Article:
Beyond PU and Epoxy: 3D printed eco-surfboard construction
Surfboard makers have tapped the toxic bouillabaisse of polyurethane for more than 60 years now. In that time little effort was made to seek out alternative builds. And why bother? The petroleum-based recipe works, creating consistent performance sleds for most of us.
Epoxy once considered difficult to work with has become one of the preferred wave pool surfboard constructions. Less toxic than polyurethane, it still takes its toll on the environment. Also consider that traditional surfboard materials and the finished product travel thousands of miles, producing tons of carbon just to reach the end customer.
Through recycled plastics and 3D printing, Hexa Surfboards is making boards with a smaller footprint. The company stores customers’ files so they can print any surfboard order on demand.
The boards are unique. Hexa have replaced that off-white EPS or PU center with hexagons of recycled plastic filled with the ever-environmentally friendly air.
“The geometric shape is a classic doubled honeycomb pattern calculated to optimize the balance between the resistance of the blank and the volume of plastic used,” says co-founder Leo Bouffler. “After coating the core with bio-resin the air is trapped in the board. Besides the interesting design, it makes our surfboards’ lifetime is much longer. In the case where some water does get inside after a ding, you just have to get the water out and the core is still kept intact.”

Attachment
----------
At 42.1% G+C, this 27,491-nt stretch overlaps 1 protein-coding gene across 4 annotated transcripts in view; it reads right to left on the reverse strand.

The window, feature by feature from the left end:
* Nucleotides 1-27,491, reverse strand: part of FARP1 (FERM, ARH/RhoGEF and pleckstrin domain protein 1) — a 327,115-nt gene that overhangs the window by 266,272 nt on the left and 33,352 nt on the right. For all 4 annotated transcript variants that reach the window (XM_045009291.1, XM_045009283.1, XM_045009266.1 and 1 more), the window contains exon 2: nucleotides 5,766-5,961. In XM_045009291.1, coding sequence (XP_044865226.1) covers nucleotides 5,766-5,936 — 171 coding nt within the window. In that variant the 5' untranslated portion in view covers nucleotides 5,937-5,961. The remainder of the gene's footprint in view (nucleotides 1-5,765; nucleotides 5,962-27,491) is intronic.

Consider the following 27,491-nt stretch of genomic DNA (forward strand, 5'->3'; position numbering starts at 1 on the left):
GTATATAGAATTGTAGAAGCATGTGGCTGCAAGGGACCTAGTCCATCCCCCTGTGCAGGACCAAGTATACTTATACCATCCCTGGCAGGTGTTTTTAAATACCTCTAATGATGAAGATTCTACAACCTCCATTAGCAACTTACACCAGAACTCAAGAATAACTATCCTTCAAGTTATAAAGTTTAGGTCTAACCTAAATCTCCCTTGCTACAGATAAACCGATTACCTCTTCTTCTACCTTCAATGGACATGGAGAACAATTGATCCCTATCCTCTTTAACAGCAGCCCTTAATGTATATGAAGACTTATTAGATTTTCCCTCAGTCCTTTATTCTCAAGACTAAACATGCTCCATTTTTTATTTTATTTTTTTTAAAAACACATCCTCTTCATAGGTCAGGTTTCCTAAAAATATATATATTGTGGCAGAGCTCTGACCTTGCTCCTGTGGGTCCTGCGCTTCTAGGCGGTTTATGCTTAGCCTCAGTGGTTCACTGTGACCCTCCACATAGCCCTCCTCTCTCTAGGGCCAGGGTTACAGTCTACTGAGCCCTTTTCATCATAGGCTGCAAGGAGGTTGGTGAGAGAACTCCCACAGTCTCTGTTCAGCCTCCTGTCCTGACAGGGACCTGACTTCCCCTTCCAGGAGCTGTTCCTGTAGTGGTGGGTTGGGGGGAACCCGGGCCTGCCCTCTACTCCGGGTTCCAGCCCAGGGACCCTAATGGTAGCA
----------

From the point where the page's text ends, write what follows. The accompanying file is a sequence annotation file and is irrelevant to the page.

Epoxy and PU boards are limited when it comes to quantifying and controlling a specific amount of flex. You can order an extra carbon strip or get your board glassed heavier, but beyond Firewire’s option of different constructions, there are few custom flex-adjustable boards on the market.
“Our first prototypes we tested felt more like EPS than traditional PU,” added Bouffler. “However, we want our surfboards to reach at least the same performance level as traditional boards. The large variety of plastic we can work with combined with advanced computer modeling will allow us to reach this goal.”
There’s a theory that PU boards vary ever so slightly in flex due to foam density and subtle variations in the wood grain of the stringers. While that unquantifiable flex often leads to a “magic” board, the construction process is nearly impossible to duplicate.
“At the moment our algorithm adjusts the mass distribution, and therefore the rigidity of the board,” says Bouffler. “The next step is to precisely adapt the flex properties of each board to meet the needs of each surfer. To go even further, we can slot a few sensors into the board to get exact constraints applied by a specific surfer on a given wave.”
Besides inventing a build that makes a surfboard look really cool (transparent so light shines through) the board is glassed to meet eco standards.
“PU has great mechanical properties and is so convenient to shape, but it’s a disaster for the environment. We want to set eco-friendly surfboard standards through performance and design. That is why we use recycled plastic to make our blank and bio-resin for coating.”
While Hexa’s designs are highly customizable through the software and detailed 3D printing capabilities, there’s still a heap of human factors in their board-making process.
“Knowing that shaping is a strong knowledge and skill set, we are developing the parametric shape with experienced surfboard shapers. It allows us to customize the different parts of the surfboard and 3D print it easily. However, the glassing and fine-sanding are still handmade.”
Hexa Surfboards is just launching out of France. To learn more about their technology follow the slink.
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